#53 in my ranking of John Ford’s filmography.
Another film filled to the top with amusing side characters, Upstream is a modest and slight entertainment that does well enough to fill its sixty minutes and little else. It’s another instance of an early John Ford film that really could have done good use with twenty to thirty more minutes to help flesh out some key details.
The majority of the action takes place in a boarding house for performers, and the film’s first large bulk is simply introducing them all. There are dancers, retired actors, and the landlady (Lydia Titus) who is always asking for advanced payment from those without contracts. The center of the action falls upon a trio of a knife thrower, Jack (Grant Withers), his female assistant Gertie (Nancy Nash), and the last son of a great line of actors who is no great actor himself Eric Brasingham (Earle Foxe). The appeal of this early section is the light comedy of the variety under the landlady’s roof as the different personalities clash in light and amusing ways, like the pair of dancers who practice in their room immediately above the dining room.
Everything changes when a famous theatrical agent appears, everyone in the house eager for their moment of fame having arrived (except for Brasingham who remains seated at the table eating). He’s there for Brasingham specifically, though. He’s been charged with finding a name to help open a new production of Hamlet in London, and it doesn’t matter if Brasingham isn’t actually a good actor at all. This is the moment that one of the elder boarders takes upon himself to act as mentor to the inept Brasingham, offering him up lessons in a single night before he departs. At the same time, Brasingham breaks the heart of young Gertie, seemingly implying that he was going to take her with him to England but instead just asking for money. Gertie sulks back to Jack, unhappy to continue in the knife throwing business.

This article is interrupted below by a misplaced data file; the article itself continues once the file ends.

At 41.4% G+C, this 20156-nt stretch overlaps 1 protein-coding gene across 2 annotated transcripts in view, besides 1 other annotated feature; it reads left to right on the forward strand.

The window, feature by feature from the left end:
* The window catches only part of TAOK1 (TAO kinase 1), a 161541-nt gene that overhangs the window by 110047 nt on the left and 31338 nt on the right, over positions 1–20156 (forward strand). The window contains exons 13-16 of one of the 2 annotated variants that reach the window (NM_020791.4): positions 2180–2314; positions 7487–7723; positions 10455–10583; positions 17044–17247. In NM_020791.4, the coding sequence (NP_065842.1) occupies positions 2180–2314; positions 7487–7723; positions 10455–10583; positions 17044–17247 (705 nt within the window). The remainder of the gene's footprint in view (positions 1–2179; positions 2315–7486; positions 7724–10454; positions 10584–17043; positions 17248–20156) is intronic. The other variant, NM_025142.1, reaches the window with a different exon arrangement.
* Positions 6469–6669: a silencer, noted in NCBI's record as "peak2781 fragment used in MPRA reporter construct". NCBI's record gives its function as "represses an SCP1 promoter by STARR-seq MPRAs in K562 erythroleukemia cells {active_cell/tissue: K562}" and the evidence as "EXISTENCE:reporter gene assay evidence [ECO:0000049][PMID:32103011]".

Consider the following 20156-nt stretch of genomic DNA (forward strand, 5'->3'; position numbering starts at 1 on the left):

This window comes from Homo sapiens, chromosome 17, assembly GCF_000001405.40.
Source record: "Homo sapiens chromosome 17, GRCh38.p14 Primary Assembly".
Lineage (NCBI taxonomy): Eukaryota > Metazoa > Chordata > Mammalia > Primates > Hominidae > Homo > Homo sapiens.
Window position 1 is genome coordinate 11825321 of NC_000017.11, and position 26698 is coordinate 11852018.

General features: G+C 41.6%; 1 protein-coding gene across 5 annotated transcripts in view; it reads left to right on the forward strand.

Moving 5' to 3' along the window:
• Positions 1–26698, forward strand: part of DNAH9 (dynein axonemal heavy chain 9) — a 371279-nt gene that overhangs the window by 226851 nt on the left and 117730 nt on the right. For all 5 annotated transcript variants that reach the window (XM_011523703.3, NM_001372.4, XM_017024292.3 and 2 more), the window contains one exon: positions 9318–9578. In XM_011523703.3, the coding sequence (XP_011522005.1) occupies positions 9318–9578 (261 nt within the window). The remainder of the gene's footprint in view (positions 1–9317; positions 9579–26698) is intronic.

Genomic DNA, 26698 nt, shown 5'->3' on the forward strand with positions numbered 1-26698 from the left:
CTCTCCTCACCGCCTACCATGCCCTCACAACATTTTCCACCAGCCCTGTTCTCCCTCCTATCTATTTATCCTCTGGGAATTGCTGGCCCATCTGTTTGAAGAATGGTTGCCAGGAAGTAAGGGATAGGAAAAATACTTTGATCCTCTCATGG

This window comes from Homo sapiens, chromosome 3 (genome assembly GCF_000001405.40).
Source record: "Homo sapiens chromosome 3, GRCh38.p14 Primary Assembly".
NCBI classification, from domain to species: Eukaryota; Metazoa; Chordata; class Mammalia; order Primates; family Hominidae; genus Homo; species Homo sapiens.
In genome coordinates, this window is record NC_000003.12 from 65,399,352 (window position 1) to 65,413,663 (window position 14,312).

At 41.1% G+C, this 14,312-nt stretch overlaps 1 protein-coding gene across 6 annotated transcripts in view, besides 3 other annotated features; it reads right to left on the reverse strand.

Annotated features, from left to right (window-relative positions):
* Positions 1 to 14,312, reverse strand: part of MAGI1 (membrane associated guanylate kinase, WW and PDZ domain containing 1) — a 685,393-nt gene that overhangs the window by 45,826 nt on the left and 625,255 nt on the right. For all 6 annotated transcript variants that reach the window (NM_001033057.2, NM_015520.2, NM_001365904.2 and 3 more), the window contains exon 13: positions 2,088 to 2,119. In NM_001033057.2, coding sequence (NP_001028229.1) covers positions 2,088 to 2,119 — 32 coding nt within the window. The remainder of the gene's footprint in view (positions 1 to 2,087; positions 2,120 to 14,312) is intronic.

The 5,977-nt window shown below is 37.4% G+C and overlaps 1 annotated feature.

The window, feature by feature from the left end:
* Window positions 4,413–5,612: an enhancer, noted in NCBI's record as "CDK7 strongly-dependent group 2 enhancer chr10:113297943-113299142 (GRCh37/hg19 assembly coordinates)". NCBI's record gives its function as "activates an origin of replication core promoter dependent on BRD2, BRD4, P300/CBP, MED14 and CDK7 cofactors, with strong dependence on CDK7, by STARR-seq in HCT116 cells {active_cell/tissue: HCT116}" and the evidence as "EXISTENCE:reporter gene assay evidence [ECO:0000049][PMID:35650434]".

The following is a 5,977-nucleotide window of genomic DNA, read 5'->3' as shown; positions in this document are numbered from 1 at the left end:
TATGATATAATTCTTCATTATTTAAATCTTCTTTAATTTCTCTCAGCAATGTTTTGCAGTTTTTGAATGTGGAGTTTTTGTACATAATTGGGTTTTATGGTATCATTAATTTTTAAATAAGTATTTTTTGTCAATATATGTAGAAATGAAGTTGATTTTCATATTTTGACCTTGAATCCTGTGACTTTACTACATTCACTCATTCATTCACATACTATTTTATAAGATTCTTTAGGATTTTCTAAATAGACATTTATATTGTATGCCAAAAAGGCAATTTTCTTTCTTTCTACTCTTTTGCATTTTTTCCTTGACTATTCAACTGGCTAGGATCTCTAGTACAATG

Brasingham takes the quick lessons he had and becomes a great actor, impressing on the London stage and even getting a nod from the royal box upon his inaugural performance. Like most things in this little film, this feels drastically underdeveloped, a hapless actor suddenly becoming a sensation. But okay, we can deal with it.
The action moves forward by a few months and the boarders all seemingly return to their rooms in the boarding house at once after a season. Picking up with the light comedy once again, the boarders insist most earnestly that they had send large envelopes full of cash for their rent in the mail, but it must have gotten lost. This is also the time when Gertie decides to get over Brasingham and admit her hidden love for Jack (again, underdeveloped, but okay). As they get married, we see Brasingham in New York for a performance, convinced by his theatrical agent to make a stop at his old boarding house for a promotional moment.
This kind of amalgamation of events is part and parcel with John Ford’s filmography at this point, but it’s interesting to see it laid out in such a small scale and without any significant action elements. Brasingham comes in right as the wedding photos are taken after the ceremony, convinced the flowers, decorations, and pictures are for him. The common motif of haughty folk lording over the little people manifests, and Brasingham gets his comeuppance in crowd pleasing style.
None of this is challenging, but more importantly, none of it is as fleshed out as it should be. With the sheer number of minor characters that get their time to shine, that leaves shockingly little time for the central love triangle to play out. However, it’s amusingly told with its side characters and Ford’s adeptness with the camera helps provide some solid amusement in the film’s final reel.
It’s a small effort from Ford towards the end of the silent era (really his last fully silent film before he started using soundtracks of any kind). It’s entertaining enough for a small distraction, but little else.